False Fox Reporting Becomes Evidence For GOP's Anti-Obamacare Agenda

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Fox News navigator reportAn inaccurate Fox News report about Affordable Care Act (ACA) navigators in Florida was used by House Republicans to falsely claim that the Obama administration violated its promise that navigators would not visit people in their homes. But the groups cited in the Fox report, Enroll America and United Way, are not performing navigator services in Florida.

On October 2, a blog post on the Republican majority Energy & Commerce Committee website cited a Fox News report to claim that that navigator groups, which were established under the ACA to help Americans understand their new insurance plan options, were going to people's homes and that the administration promised this would not be allowed:

It has already been documented that the first day of the health care law's open enrollment was riddled with 'glitches,' disappointments, confusion, and even more delays. But the problems don't stop there. Fox News reported Tuesday that two Navigator groups in Florida went "door-to-door knocking on the homes of the uninsured, offering their help, helping them navigate through the different plans that are available." Such door-to-door outreach has previously been described as inappropriate, which is probably why a top administration official denied that such activity would occur.

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Formal guidance was issued just ten days before enrollment began, and reads, "Please note that outreach activities should not include door-to-door activities to help consumers fill out applications or enroll in health coverage." Yet as yesterday's report makes clear, such activity began on day one.

The October 1 report from Fox News' The Real Story with Gretchen Carlson showed volunteers from United Way and Enroll America going door-to-door in Coral Gables, Florida, to raise awareness about the ACA, but incorrectly labeled them as "healthcare navigators." During the report, Fox reporter Phil Keating said:

KEATING: The United Way and Enroll America teamed up in Coral Gables, Florida, this morning. They actually put navigators going door-to-door, knocking on the homes of the uninsured, offering their help, helping them navigate through the different plans that are available.

But the organizations mentioned in the Fox report are not navigators in Florida.

On August 15, the Department of Health and Human Services (HHS) announced an award of $67 million in grants to 105 health care navigator organizations nationwide. Enroll America is not listed among the organizations, and while some United Way groups around the country are performing navigator tasks, the organization is not listed among those awarded a grant to perform navigator services in Florida.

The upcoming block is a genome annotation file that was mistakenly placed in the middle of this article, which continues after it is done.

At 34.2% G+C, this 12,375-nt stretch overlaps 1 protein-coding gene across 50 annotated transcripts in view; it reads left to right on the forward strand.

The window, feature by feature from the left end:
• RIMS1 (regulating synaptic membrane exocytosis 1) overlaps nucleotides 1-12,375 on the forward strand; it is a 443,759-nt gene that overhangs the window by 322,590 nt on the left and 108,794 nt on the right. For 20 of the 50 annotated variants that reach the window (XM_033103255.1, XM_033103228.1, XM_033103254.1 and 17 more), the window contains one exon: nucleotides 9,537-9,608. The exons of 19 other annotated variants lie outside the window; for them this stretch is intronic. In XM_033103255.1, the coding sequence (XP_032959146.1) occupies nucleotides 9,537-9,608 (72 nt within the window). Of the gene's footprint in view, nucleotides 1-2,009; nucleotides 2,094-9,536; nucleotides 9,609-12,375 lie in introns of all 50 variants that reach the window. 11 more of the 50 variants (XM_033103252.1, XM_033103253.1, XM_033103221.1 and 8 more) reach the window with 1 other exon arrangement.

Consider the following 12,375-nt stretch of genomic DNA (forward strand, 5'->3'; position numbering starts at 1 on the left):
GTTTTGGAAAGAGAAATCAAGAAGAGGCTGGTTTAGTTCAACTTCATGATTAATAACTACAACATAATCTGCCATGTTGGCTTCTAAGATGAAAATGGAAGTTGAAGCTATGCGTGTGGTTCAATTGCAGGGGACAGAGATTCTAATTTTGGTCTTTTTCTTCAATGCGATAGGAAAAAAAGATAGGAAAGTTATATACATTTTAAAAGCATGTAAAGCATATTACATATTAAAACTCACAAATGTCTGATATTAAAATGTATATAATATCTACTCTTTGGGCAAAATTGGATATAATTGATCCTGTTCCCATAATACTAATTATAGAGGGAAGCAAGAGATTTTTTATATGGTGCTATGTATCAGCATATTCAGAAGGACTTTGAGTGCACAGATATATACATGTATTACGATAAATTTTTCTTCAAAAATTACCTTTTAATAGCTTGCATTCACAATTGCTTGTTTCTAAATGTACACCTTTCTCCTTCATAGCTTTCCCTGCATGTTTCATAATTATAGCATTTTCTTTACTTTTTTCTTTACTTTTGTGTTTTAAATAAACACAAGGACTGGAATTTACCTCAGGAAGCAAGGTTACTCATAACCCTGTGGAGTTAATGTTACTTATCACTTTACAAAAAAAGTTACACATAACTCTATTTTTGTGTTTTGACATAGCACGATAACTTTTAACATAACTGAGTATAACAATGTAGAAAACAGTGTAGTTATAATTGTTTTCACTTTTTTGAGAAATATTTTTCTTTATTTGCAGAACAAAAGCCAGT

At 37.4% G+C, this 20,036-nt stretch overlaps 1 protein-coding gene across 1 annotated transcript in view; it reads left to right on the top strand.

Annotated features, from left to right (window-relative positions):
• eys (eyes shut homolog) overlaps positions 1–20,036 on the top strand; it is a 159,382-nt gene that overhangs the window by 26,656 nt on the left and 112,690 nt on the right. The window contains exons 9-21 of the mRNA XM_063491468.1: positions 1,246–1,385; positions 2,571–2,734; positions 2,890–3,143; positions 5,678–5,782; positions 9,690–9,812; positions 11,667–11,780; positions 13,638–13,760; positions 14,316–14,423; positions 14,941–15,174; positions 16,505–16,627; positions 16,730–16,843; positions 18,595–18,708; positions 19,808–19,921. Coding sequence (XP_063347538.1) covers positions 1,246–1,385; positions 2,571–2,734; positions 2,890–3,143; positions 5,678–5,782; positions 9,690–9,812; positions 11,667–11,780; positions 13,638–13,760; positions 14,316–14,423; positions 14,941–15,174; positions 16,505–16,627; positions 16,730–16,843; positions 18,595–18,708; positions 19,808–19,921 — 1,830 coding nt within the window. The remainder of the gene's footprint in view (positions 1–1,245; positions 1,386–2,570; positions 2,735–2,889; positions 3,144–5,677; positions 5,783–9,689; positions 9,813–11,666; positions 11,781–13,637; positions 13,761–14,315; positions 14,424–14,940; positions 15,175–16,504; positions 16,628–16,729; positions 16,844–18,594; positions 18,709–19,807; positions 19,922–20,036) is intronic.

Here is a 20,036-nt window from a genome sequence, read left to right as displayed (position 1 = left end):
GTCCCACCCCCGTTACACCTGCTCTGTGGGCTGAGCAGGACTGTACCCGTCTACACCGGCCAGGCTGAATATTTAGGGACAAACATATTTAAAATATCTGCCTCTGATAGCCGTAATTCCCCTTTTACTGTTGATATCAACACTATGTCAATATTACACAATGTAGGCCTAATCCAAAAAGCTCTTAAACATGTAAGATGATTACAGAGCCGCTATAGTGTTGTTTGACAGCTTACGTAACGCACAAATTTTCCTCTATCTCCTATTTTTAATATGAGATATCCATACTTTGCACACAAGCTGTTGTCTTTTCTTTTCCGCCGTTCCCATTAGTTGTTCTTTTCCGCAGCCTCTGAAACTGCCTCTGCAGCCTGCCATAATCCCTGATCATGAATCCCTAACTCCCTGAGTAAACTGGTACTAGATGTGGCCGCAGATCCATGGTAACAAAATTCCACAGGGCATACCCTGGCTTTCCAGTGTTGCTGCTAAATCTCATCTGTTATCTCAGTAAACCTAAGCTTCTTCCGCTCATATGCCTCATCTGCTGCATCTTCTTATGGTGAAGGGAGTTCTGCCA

In an October 2 HuffPost Miami interview, Enroll America's state director for Florida, Nick Duran, explained that Enroll America does not perform navigator services, but instead refers people to navigators for further help:

It should be noted that Enroll America volunteers are not navigators; we refer to navigators. Navigators receive federal funding. Before receiving this funding, groups submit proposals for how they would like to reach into communities. Their staff has to submit themselves to 20 hours of training that includes privacy training, and they have to pass a test in order to become certified. Because of Florida statutes, they have to register with the state and be fingerprinted.

Republicans themselves distinguished between the navigator organizations and Enroll America. In letters sent to nearly half of the HHS navigator grant awardees, Republicans demanded that the navigators provide "documents provided by (or communications with)" representatives from other entities including HHS, the Center for Consumer Information and Insurance Oversight, and Enroll America.

Republicans have recently used other false Fox reporting to push their agenda. A highly misleading Fox News report on the Supplemental Nutrition Assistance Program (SNAP) was reportedly distributed to House Republicans in advance of the vote on a bill that cut nearly $40 billion from the program over 10 years. House Republican leadership highlighted the Fox report in a memo about the bill before the vote.

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